Background: Delirium is common among intensive care unit (ICU) patients, so recent clinical guidelines recommended routine delirium monitoring in the ICU. But, its effect on the patient’s clinical outcome is still controversial. In particular, the effect of systems that inform the primary physician of the results of monitoring is largely unknown. Methods: The delirium notification program using bedside signs and electronic chart notifications was applied to the pre-existing delirium monitoring protocol. Every patient was routinely evaluated for delirium, pain, and anxiety using validated tools. Clinical outcomes, including duration of delirium, ICU stay, and mortality were reviewed and compared for 3 months before and after the program implementation. Results: There was no significant difference between the two periods of delirium, ICU stay, and mortality. However, anxiety, an important prognostic factor in the ICU survivor’s mental health, was significantly reduced and pain tended to decrease. Conclusions: Increasing the physician’s awareness of the patient’s mental state by using a notification program could reduce the anxiety of ICU patients even though it may not reduce delirium. The results suggested that the method of delivering the results of monitoring was also an important factor in the success of the delirium monitoring program.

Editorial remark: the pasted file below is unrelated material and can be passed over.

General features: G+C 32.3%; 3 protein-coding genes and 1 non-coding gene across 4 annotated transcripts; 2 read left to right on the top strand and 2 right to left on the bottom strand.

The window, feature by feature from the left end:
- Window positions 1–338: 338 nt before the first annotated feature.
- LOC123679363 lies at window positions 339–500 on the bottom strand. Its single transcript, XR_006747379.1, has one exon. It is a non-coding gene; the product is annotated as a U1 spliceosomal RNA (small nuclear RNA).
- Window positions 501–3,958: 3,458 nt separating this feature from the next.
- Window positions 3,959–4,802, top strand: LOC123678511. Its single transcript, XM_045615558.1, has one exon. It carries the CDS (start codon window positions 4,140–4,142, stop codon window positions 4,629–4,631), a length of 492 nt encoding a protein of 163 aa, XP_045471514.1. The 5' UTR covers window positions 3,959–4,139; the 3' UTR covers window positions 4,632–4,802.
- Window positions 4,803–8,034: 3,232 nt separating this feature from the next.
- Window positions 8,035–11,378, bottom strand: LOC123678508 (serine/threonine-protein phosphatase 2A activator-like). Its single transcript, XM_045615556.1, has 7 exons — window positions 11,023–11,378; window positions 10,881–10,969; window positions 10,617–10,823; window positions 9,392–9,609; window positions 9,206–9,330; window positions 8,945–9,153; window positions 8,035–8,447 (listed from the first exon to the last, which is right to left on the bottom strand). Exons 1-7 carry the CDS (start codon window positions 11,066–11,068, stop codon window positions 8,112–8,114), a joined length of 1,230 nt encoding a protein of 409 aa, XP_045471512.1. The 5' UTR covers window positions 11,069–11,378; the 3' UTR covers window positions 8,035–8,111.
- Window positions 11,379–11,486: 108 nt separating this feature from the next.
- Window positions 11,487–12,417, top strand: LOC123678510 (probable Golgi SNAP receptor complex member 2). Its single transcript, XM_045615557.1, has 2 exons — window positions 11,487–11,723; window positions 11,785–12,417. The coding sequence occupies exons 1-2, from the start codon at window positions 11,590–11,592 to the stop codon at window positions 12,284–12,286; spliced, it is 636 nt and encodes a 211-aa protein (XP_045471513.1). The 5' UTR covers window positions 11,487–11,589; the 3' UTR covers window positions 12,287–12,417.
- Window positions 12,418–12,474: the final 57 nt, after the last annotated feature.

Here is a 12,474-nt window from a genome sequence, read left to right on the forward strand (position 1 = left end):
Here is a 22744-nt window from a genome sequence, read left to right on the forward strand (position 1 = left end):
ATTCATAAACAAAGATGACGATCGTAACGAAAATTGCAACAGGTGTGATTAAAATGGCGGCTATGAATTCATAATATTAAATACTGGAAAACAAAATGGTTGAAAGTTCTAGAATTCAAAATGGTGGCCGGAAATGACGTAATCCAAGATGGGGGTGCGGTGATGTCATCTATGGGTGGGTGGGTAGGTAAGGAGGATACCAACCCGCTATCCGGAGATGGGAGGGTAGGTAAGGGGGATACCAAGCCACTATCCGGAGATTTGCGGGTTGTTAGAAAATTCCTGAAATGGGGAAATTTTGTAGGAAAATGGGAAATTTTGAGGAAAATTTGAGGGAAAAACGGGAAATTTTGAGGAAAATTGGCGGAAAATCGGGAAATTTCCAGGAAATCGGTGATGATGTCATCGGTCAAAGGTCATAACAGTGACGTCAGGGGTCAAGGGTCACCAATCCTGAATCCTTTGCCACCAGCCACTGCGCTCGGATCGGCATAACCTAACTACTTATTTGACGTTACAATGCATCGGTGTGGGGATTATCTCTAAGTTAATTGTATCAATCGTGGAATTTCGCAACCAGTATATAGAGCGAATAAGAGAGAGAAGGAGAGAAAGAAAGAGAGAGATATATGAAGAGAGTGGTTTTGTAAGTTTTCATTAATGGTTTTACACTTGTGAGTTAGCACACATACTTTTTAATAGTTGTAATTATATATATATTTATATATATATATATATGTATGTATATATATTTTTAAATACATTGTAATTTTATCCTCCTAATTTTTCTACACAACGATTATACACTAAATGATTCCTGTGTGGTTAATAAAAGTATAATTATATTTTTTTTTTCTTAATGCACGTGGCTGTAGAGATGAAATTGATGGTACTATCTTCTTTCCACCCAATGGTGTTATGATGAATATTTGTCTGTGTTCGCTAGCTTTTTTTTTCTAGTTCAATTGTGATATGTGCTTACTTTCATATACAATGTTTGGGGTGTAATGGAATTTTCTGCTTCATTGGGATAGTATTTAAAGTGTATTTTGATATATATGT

All Science Journal Classification (ASJC) codes
- Critical Care and Intensive Care Medicine
- Critical Care